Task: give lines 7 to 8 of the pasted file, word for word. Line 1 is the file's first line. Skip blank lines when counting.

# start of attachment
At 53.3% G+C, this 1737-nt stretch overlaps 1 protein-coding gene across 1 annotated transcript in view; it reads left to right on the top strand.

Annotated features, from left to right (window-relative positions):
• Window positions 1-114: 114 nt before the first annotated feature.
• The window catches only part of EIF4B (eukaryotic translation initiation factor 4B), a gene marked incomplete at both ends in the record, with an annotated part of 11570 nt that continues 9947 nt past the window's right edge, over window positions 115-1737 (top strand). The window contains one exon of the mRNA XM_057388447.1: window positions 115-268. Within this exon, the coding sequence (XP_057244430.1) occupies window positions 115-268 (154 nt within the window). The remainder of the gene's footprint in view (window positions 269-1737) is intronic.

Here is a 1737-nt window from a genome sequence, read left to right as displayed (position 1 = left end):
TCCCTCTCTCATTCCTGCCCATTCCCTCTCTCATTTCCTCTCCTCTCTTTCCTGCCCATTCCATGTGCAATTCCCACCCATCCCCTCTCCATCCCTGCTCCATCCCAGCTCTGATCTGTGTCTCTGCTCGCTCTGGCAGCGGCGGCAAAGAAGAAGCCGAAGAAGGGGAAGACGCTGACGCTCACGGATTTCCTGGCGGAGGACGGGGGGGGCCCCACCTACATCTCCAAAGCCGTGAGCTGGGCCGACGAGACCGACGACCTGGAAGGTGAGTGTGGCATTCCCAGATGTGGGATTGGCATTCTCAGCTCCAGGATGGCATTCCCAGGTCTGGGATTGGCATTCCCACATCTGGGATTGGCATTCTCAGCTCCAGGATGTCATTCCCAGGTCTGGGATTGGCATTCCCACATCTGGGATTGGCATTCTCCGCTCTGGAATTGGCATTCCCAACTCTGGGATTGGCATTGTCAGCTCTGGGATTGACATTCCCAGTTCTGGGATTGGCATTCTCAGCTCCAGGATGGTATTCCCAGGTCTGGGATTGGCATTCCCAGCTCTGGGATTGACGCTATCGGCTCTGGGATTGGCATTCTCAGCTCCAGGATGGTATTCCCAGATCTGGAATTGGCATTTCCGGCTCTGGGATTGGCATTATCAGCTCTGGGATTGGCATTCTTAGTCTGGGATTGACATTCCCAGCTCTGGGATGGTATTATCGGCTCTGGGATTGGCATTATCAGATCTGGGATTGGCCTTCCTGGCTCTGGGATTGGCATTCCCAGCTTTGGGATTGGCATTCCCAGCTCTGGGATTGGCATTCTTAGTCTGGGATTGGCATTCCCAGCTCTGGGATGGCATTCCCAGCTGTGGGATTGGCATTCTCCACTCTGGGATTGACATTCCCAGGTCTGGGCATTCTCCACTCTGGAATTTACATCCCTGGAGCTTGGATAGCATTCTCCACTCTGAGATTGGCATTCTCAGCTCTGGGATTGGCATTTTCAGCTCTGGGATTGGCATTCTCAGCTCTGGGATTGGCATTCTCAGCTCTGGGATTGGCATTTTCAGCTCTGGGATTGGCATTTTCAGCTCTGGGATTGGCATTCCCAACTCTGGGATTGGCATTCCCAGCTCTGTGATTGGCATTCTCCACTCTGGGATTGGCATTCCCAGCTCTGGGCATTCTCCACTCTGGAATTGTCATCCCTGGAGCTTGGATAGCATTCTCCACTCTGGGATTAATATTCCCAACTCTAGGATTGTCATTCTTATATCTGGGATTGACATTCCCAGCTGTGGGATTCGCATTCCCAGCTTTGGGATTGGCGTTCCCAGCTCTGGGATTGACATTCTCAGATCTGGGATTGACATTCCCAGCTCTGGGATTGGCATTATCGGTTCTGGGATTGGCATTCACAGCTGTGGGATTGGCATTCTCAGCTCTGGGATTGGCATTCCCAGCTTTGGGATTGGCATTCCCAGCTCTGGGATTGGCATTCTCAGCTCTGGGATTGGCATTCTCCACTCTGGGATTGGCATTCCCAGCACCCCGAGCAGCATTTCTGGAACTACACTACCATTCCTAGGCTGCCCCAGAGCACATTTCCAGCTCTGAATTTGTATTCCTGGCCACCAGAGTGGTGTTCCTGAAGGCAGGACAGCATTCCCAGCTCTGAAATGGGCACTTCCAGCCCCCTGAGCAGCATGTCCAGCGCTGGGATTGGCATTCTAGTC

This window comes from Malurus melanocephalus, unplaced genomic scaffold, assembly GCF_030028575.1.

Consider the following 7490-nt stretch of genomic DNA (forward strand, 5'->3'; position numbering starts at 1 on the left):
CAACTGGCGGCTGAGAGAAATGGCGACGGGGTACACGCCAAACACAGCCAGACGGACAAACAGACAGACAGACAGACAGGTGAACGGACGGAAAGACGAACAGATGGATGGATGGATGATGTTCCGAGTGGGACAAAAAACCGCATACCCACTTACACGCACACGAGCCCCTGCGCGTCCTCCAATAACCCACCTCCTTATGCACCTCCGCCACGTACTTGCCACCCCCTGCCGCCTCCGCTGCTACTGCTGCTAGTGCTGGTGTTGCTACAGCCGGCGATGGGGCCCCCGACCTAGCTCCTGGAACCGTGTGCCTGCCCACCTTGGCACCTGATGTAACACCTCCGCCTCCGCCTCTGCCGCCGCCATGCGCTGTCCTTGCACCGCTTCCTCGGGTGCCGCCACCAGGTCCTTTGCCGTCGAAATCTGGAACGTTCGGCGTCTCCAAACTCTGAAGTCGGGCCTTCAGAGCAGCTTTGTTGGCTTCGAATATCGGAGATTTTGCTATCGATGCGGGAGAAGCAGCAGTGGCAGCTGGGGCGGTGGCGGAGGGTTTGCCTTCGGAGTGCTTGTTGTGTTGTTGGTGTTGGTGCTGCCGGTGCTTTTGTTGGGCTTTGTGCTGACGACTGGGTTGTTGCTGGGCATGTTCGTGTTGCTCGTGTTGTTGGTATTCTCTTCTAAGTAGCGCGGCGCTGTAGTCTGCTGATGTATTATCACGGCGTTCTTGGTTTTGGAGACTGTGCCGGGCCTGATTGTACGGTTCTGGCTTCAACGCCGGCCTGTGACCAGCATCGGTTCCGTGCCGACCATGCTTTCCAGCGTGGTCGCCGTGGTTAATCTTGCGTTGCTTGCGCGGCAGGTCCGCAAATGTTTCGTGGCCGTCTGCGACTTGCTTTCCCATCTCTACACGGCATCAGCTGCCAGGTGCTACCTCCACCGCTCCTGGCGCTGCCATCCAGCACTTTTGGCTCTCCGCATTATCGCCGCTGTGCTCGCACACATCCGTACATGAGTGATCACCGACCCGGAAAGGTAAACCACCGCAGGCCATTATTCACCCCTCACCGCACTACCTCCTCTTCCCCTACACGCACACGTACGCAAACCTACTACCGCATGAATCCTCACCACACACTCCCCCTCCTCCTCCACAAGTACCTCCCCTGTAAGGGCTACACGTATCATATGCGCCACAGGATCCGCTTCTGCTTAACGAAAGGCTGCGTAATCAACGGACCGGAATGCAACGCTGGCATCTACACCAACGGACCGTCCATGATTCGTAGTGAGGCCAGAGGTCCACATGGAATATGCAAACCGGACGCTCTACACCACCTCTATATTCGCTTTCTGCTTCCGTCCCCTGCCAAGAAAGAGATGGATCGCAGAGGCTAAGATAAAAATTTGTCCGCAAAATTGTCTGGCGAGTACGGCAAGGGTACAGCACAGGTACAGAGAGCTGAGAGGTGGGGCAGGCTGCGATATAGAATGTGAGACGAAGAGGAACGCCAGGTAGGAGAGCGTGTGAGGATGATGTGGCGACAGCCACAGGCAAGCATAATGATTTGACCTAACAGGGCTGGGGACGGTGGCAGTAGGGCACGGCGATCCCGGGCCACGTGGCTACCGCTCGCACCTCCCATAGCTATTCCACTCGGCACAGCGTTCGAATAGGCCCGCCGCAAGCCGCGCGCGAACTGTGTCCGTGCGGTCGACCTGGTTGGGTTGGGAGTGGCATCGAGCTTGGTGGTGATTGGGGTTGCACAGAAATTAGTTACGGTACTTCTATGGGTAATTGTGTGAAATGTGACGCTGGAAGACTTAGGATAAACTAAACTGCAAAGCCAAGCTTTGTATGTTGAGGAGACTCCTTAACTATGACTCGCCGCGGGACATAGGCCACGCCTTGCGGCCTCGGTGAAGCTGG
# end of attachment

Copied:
This window comes from Malurus melanocephalus, unplaced genomic scaffold, assembly GCF_030028575.1.

Consider the following 7490-nt stretch of genomic DNA (forward strand, 5'->3'; position numbering starts at 1 on the left):